K.N. Murali Sankar
Only 5 per cent of releases were successful in 2005
Producers of most films fall into debtsHalf of the hit movies in Telugu in 2005 were dubbed from Tamil Producers and directors should come out with innovative scripts
VIJAYAWADA: Film exhibitors, buyers and patrons from the city are wondering why there is a steep fall in the success rate of Telugu cinema in the year 2005.
Even as the State Government has taken steps like scrapping the slab system and allowing producers to hike ticket prices of high budget movies for the first two weeks, the film industry people are not happy due to the successive flops of new releases.
Cinema theatres across the State screened 218 new releases including 110 straight Telugu movies and 108 dubbed versions of films from other languages. However, only five per cent of these films have registered a success and the producers of the remaining films are thrown into debts. The fate of dubbing films is no different when it comes to the success rate.
"The trend is very disappointing. The distributors and exhibitors have spent all the time in waiting for new releases, as they are forced to change the film every week," says R.V. Bhupala Prasad, secretary of Krishna District Film Distributors Association and proprietor of Navarang theatre. A film can be run in theatres for a longer time only when it has patronage from audiences.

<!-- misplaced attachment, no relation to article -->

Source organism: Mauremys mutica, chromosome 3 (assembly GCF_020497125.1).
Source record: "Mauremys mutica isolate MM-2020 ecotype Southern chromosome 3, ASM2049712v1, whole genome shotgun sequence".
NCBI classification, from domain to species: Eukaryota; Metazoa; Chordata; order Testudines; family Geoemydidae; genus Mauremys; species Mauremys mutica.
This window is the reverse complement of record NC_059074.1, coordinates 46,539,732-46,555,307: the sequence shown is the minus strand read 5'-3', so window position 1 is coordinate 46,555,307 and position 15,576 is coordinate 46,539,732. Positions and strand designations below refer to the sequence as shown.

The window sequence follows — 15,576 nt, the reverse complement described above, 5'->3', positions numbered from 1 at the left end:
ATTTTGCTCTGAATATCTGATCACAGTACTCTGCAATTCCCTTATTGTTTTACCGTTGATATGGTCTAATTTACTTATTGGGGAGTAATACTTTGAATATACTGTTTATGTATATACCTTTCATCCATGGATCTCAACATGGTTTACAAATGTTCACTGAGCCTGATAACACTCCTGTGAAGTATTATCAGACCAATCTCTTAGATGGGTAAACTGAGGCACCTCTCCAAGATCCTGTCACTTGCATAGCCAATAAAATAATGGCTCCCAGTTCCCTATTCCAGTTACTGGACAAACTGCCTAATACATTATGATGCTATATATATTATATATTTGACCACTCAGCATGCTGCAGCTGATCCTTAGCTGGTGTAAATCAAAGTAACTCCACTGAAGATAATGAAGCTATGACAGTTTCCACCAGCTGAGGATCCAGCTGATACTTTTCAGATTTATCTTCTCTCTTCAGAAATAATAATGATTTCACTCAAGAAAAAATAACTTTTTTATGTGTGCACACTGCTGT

He finds fault with producers and directors for venturing into film production without having a complete script in hand. "Film industry people from Tamil Nadu are ahead in the success race. Half of the hit movies in Telugu in 2005 are the dubbed versions of Tamil movies," he observes.
Ticket price hike
Mr. Prasad feels that the State Government's decision of allowing producers to hike the ticket price for big budget movies for the first two weeks would harm the industry.
"Our audiences feel the existing prices of the tickets are high. How can we expect them to pay double the rate?" he asks.
Katragadda Narasayya, a film patron from the city, too criticises the Government's decision. "Why should we pay a higher amount to watch a mediocre film?" he points out. Mr. Narasayya advises the industry to give priority to quality and different presentation. The producers and directors should think beyond teenage romances and come out with innovative scripts, he says.
The industry, however, is looking towards commercial success in the New Year. "It is a good sign that all the big heroes are working with young directors," says Bayana Amaranath, executive member of Andhra Pradesh Film Chamber of Commerce. "The Tamil heroes registered successes by working with new directors," he recalls.